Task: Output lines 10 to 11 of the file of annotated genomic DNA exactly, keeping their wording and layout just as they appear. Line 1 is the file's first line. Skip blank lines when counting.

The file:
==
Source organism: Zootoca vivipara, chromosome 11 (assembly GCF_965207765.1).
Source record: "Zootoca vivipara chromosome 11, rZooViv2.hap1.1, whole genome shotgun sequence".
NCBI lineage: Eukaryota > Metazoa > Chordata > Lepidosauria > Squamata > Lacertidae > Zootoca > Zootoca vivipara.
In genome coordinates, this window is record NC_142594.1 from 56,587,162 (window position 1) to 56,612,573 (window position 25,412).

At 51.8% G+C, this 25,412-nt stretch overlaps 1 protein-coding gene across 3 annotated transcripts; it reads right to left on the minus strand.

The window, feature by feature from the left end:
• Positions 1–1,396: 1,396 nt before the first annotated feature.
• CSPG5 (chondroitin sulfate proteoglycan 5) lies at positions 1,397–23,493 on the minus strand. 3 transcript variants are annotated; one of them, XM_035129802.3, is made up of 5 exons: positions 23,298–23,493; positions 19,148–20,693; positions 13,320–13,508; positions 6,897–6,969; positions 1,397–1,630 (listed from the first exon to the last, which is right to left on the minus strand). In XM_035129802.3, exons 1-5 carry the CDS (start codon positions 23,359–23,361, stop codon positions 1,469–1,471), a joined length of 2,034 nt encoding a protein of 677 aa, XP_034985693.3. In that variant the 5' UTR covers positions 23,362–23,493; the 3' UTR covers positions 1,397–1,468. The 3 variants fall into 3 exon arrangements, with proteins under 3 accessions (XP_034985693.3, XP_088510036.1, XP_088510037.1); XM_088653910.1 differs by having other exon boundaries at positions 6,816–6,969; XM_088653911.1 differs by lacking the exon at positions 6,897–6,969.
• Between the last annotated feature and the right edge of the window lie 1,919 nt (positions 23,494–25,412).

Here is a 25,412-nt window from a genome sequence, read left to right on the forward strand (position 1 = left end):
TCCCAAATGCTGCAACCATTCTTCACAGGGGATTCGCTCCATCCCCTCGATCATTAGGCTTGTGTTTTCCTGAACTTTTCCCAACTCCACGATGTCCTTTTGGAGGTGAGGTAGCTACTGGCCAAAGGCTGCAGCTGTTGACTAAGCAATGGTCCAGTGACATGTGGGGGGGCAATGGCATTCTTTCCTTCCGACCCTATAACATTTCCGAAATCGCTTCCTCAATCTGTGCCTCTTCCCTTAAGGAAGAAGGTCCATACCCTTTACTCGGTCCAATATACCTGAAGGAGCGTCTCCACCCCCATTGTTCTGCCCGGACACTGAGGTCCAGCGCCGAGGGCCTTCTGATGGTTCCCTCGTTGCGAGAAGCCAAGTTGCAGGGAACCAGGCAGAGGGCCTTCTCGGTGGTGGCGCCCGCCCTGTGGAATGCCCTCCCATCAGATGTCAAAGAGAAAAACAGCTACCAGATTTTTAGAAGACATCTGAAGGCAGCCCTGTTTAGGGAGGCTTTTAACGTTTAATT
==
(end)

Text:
Here is a 25,412-nt window from a genome sequence, read left to right on the forward strand (position 1 = left end):
TCCCAAATGCTGCAACCATTCTTCACAGGGGATTCGCTCCATCCCCTCGATCATTAGGCTTGTGTTTTCCTGAACTTTTCCCAACTCCACGATGTCCTTTTGGAGGTGAGGTAGCTACTGGCCAAAGGCTGCAGCTGTTGACTAAGCAATGGTCCAGTGACATGTGGGGGGGCAATGGCATTCTTTCCTTCCGACCCTATAACATTTCCGAAATCGCTTCCTCAATCTGTGCCTCTTCCCTTAAGGAAGAAGGTCCATACCCTTTACTCGGTCCAATATACCTGAAGGAGCGTCTCCACCCCCATTGTTCTGCCCGGACACTGAGGTCCAGCGCCGAGGGCCTTCTGATGGTTCCCTCGTTGCGAGAAGCCAAGTTGCAGGGAACCAGGCAGAGGGCCTTCTCGGTGGTGGCGCCCGCCCTGTGGAATGCCCTCCCATCAGATGTCAAAGAGAAAAACAGCTACCAGATTTTTAGAAGACATCTGAAGGCAGCCCTGTTTAGGGAGGCTTTTAACGTTTAATT